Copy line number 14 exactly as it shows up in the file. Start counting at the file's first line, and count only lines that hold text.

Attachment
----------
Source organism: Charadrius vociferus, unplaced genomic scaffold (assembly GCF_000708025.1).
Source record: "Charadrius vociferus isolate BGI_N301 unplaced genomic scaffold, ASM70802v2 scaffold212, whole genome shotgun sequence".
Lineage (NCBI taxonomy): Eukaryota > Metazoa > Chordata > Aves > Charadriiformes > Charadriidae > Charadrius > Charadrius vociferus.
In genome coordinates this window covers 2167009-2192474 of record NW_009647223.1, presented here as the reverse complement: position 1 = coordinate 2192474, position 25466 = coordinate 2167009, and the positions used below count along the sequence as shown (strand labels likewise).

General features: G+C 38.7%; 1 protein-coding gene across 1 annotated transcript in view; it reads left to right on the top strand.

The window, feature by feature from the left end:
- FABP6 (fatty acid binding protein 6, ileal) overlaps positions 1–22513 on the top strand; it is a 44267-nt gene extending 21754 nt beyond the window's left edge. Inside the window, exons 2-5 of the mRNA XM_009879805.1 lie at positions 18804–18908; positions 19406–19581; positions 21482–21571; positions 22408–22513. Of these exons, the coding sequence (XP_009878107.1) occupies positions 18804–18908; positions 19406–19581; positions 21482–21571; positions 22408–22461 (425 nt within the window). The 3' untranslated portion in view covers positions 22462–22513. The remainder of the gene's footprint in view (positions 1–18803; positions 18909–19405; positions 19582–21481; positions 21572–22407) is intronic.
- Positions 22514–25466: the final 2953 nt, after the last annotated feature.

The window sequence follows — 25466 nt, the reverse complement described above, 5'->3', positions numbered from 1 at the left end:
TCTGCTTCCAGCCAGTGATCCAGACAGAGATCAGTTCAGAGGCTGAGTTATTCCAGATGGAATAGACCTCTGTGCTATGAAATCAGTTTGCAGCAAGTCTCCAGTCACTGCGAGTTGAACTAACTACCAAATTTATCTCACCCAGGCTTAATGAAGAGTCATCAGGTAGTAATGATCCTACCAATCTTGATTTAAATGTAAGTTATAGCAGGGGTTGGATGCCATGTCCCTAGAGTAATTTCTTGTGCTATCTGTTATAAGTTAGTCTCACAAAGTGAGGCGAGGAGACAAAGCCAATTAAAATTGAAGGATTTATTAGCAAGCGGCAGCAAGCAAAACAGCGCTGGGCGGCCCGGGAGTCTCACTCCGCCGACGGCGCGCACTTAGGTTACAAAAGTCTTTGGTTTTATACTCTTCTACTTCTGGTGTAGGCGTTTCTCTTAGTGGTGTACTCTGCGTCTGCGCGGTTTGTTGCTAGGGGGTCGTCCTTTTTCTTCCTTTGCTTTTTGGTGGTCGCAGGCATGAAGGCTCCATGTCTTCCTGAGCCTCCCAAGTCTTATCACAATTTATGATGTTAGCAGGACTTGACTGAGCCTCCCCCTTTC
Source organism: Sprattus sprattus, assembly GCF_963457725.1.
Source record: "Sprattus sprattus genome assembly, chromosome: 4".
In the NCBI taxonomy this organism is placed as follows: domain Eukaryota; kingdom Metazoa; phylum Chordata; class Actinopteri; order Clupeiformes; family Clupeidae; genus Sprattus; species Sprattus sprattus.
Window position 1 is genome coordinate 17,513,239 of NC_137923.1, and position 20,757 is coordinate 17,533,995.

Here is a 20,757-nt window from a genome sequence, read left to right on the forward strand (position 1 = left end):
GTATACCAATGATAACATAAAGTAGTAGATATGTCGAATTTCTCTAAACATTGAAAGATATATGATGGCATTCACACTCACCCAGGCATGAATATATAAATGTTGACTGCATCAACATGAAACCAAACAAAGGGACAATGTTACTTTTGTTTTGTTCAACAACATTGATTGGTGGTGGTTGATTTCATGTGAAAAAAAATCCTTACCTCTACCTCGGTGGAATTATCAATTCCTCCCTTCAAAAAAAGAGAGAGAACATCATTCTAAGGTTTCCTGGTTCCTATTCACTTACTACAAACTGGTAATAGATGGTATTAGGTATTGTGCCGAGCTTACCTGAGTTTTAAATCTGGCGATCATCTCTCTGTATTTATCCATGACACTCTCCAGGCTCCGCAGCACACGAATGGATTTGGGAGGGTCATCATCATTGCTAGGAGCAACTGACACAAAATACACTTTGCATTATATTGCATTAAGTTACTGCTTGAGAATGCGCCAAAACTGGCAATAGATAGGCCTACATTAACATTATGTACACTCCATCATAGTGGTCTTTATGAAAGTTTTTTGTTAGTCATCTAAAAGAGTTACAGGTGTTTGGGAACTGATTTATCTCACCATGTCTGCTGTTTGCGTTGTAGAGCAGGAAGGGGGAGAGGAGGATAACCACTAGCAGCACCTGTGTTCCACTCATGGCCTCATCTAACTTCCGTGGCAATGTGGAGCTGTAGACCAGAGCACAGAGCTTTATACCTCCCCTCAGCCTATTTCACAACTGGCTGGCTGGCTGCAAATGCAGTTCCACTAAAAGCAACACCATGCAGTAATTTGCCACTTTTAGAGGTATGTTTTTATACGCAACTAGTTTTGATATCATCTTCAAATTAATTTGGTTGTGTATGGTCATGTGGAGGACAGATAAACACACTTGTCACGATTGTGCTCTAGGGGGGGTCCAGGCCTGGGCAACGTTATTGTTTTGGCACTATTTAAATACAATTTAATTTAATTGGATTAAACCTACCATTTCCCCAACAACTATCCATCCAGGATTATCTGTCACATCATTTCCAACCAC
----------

Window position 1 is genome coordinate 17,513,239 of NC_137923.1, and position 20,757 is coordinate 17,533,995.